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in the Brazilian Northeast

By Valença-Barbosa Carolina, Lima Marli M., Sarquis Otília, Bezerra Claudia M. and Abad-Franch Fernando


Understanding the drivers of habitat selection by insect disease vectors is instrumental to the design and operation of rational control-surveillance systems. One pervasive yet often overlooked drawback of vector studies is that detection failures result in some sites being misclassified as uninfested; naïve infestation indices are therefore biased, and this can confound our view of vector habitat preferences. Here, we present an initial attempt at applying methods that explicitly account for imperfect detection to investigate the ecology of Chagas disease vectors in man-made environments.. SOM results were compared with those of standard generalized linear models (GLMs) that assume perfect detection even with single bug-searches. was strongly associated with key hosts (native rodents, goats/sheep and, to a lesser extent, fowl) in peridomestic environments; ecotope structure had, in comparison, small to negligible effects, although wooden ecotopes were slightly preferred. We found evidence of dwelling-level aggregation of infestation foci; when there was one such focus, same-dwelling ecotopes, whether houses or peridomestic structures, were more likely to become infested too. GLMs yielded negatively-biased covariate effect estimates and standard errors; both were, on average, about four times smaller than those derived from SOMs.. They also suggest that, at least in some sites, control of this species may benefit from peridomestic rodent control and changes in goat/sheep husbandry practices. Finally, our comparative analyses highlight the importance of accounting for the various sources of uncertainty inherent to vector studies, including imperfect detection. We anticipate that future research on infectious disease ecology will increasingly rely on approaches akin to those described here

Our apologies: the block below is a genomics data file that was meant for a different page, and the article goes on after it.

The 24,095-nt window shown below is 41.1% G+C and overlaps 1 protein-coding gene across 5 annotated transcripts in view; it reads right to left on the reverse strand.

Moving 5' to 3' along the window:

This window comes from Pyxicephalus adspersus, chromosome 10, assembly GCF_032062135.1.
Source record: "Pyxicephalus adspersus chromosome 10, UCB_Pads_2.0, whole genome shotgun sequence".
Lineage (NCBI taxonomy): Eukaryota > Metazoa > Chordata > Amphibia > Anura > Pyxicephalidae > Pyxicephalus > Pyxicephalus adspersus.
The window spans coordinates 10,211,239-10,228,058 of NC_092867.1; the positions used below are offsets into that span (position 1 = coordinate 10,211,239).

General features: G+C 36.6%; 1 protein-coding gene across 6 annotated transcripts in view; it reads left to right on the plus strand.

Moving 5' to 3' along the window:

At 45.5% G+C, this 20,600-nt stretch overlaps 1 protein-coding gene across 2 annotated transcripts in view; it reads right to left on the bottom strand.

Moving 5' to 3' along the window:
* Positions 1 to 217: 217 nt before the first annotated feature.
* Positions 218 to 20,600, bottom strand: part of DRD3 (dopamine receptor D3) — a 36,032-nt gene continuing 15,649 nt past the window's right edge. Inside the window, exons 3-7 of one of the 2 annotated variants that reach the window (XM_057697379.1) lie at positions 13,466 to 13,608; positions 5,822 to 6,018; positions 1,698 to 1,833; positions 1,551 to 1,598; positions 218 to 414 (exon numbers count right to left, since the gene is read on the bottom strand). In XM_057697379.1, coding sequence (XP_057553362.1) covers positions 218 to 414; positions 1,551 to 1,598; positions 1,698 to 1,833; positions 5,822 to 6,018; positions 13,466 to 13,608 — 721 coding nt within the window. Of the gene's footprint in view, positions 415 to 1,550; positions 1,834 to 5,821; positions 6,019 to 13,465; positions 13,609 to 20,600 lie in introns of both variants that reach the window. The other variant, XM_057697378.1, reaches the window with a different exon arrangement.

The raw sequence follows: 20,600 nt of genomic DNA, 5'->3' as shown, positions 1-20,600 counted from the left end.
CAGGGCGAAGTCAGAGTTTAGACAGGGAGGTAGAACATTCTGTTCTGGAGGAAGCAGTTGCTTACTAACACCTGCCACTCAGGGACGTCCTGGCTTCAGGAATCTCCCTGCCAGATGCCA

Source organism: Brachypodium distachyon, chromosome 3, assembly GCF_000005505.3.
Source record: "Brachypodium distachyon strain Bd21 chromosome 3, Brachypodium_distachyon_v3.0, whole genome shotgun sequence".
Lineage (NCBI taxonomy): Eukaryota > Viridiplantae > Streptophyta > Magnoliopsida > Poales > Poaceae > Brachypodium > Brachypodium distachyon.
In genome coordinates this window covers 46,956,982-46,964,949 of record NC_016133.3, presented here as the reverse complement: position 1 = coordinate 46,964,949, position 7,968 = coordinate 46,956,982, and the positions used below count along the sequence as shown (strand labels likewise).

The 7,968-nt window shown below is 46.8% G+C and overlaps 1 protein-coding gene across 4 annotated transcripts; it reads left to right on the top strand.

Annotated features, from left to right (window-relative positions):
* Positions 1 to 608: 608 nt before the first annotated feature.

Publisher: Public Library of Science
Year: 2014
DOI identifier: 10.1371/journal.pntd.0002861
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